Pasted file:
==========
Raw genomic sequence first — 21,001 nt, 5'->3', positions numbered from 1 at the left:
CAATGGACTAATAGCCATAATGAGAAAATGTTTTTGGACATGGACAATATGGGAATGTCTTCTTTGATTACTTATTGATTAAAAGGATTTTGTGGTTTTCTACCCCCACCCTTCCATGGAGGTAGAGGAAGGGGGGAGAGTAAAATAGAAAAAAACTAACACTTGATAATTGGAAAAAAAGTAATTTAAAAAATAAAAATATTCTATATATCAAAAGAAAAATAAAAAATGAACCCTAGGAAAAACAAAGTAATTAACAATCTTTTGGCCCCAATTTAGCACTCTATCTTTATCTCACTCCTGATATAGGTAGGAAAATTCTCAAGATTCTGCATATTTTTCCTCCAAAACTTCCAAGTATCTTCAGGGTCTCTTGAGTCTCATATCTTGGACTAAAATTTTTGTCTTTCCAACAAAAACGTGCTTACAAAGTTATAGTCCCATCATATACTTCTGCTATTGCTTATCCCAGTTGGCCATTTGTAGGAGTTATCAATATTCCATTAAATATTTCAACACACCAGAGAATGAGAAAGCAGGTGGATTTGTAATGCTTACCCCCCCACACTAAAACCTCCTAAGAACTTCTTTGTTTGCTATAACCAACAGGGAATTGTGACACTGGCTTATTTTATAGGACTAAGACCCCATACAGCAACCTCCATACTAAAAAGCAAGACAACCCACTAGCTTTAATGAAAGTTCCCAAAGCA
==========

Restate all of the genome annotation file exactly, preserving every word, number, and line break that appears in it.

Raw genomic sequence first — 21,001 nt, 5'->3', positions numbered from 1 at the left:
CAATGGACTAATAGCCATAATGAGAAAATGTTTTTGGACATGGACAATATGGGAATGTCTTCTTTGATTACTTATTGATTAAAAGGATTTTGTGGTTTTCTACCCCCACCCTTCCATGGAGGTAGAGGAAGGGGGGAGAGTAAAATAGAAAAAAACTAACACTTGATAATTGGAAAAAAAGTAATTTAAAAAATAAAAATATTCTATATATCAAAAGAAAAATAAAAAATGAACCCTAGGAAAAACAAAGTAATTAACAATCTTTTGGCCCCAATTTAGCACTCTATCTTTATCTCACTCCTGATATAGGTAGGAAAATTCTCAAGATTCTGCATATTTTTCCTCCAAAACTTCCAAGTATCTTCAGGGTCTCTTGAGTCTCATATCTTGGACTAAAATTTTTGTCTTTCCAACAAAAACGTGCTTACAAAGTTATAGTCCCATCATATACTTCTGCTATTGCTTATCCCAGTTGGCCATTTGTAGGAGTTATCAATATTCCATTAAATATTTCAACACACCAGAGAATGAGAAAGCAGGTGGATTTGTAATGCTTACCCCCCCACACTAAAACCTCCTAAGAACTTCTTTGTTTGCTATAACCAACAGGGAATTGTGACACTGGCTTATTTTATAGGACTAAGACCCCATACAGCAACCTCCATACTAAAAAGCAAGACAACCCACTAGCTTTAATGAAAGTTCCCAAAGCA